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Dover Post
  • Polytech student learns the ins and outs of politics at Youth in Government Conference

  • Polytech junior Austin Auen put in his gubernatorial bid and began campaigning about five months ago. Auen’s bid was not made to unseat Gov. Jack Markell, rather it was made to run for youth governor, the top spot in the Delaware YMCA’s Youth in Government program.
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  • Polytech junior Austin Auen put in his gubernatorial bid and began campaigning about five months ago. Auen’s bid was not made to unseat Gov. Jack Markell, rather it was made to run for youth governor, the top spot in the Delaware YMCA’s Youth in Government program.
    “I wanted to enhance the program,” Auen said. “As governor, I wanted to be able to help more people find their voice, like the people here have.”
    The duties of a youth governor involve presiding over the legislative session during the Youth in Government Conference, signing bills and working with youth legislators, but outside the yearly conference the youth governor participates in community service projects and works with the real state legislature.
    “At the end of each conference the sitting youth governor presents the bills that passed and we present them to the real legislature,” Auen said.
    The 17-year-old got involved with Youth in Government as an eighth grader and has slowly taken on more leadership roles over the years, he said. He began campaigning for the leadership position in October by creating a Facebook page and traveling to speak to other delegations.
    Auen campaigned during the Youth in Government Conference, which was held at Legislative Hall over the weekend, but in the end was defeated.
    “Though I didn’t win I’m fully dedicated to the program and hope to help in any way I can,” he said.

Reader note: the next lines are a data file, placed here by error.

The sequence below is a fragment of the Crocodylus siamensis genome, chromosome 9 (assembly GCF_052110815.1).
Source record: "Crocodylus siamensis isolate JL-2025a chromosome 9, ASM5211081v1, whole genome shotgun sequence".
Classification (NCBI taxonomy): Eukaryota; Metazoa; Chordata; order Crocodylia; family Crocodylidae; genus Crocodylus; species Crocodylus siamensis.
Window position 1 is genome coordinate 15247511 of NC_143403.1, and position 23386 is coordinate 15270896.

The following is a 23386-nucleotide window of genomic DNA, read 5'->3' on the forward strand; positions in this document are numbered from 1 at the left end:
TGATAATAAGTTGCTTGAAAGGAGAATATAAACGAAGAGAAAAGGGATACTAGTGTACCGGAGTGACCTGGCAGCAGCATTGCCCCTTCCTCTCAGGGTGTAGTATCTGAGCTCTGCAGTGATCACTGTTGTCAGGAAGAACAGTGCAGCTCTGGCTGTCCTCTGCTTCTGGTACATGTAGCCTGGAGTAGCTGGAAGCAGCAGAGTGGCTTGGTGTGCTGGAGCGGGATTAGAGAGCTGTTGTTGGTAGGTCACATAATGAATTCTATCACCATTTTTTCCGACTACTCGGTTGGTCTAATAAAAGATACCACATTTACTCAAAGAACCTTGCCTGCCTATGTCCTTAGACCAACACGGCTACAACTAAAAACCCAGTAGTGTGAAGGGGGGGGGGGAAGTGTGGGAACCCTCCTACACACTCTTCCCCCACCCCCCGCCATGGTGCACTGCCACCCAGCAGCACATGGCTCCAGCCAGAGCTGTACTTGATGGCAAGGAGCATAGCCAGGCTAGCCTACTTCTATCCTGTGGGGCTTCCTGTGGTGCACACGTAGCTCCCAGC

Even with a loss at the polls, Auen was still able to represent his delegation by serving as a member of the House of Representatives and by chairing the health and human services committee. Topics discussed during the conference ranged from litigating real court cases to debating proposed tax increases.
    “We discuss things that real state legislators would be too afraid to even try and discuss in an election year,” Auen said. “I hope them seeing us discuss it will make them want to discuss it.”
    Gov. Markell kicked off the Youth in Government Conference Friday morning by addressing the delegates. Markell stated that the work done at Youth in Government could have an impact down the road.
    “Before very long, they’re going to be making the decisions,” Markell said. “The more exposed they get to how the system works the better off we’re all going to be, and I think in the mean time they can have a big impact. There are enough of them that when they speak up we have to listen.”
    Despite his loss during the Youth in Government Conference, politics are still a very real possibility in Auen’s future. He currently interns for the House of Representatives, an opportunity which began while he was helping state representatives campaign during the 2012 elections. He frequently works with Reps. Andria Bennett (D-Dover) and Trey Paradee (D-West Dover).
    Page 2 of 2 - “I love politics,” Auen said. “It’s a big thing for me. I feel like politics is a great way to be able to see a noticeable change in your community by working with the people around you, so that they can be the best they can be and your community can be the best it can be.”
    Auen wasn’t the only local student to represent the Dover YMCA delegation. St. Thomas More junior Patrick Stancliff served as secretary of the senate during the conference.
    “I learned to speak to crowds; I’m a lot more self-confident,” Stancliff said. “As secretary of the Senate, I keep track of time and of amendments and additions to bills. It’s taught me that while people may disagree they can almost always work out their differences.”

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